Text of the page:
Japanese Zen Buddhism and the Impossible Paintingby Yulio Lippit J. Paul Getty Museum
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- Pbk 80 pages
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Zen art poses a conundrum. On the one hand, Zen Buddhism emphasizes the concept of emptiness, which among other things asserts that form is empty, that all phenomena in the world are illusory. On the other hand, a prodigious amount of artwork has been created in association with Zen thought and practice. A wide range of media, genres, expressive modes, and strategies of representation have been embraced to convey the idea of emptiness. Form has been used to express the essence of formlessness, and in Japan, this gave rise to a remarkable, highly diverse array of artworks and a tradition of self-negating art. In this volume, Yukio Lippit explores the painting "The Gourd and the Catfish" (ca. 1413), widely considered one of the most iconic works of Japanese Zen art today. Its subject matter appears straightforward enough: a man standing on a bank holds a gourd in both hands, attempting to capture or pin down the catfish swimming in the stream below. This is an impossible task, a nonsensical act underscored by the awkwardness with which the figure struggles even to hold his gourd. But this impossibility is precisely the point.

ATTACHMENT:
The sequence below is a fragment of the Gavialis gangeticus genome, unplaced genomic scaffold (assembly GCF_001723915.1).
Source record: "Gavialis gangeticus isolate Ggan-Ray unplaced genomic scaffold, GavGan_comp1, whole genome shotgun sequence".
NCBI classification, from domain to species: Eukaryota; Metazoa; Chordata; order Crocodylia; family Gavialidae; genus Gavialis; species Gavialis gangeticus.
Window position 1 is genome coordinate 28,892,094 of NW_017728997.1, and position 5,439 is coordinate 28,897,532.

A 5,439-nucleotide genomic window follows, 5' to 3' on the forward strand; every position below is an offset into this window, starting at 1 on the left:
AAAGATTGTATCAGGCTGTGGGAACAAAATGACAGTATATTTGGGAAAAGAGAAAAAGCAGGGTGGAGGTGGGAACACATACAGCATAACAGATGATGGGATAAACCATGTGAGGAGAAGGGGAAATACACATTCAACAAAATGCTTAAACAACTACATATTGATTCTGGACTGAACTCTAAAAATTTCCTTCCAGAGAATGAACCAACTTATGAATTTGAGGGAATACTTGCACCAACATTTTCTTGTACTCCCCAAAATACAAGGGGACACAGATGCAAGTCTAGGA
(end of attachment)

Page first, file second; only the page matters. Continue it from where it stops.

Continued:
Yukio Lippit is professor of history of art and architecture at Harvard University and the Johnson-Kulukundis Family Director of the Arts at the Radcliffe Institute for Advanced Study.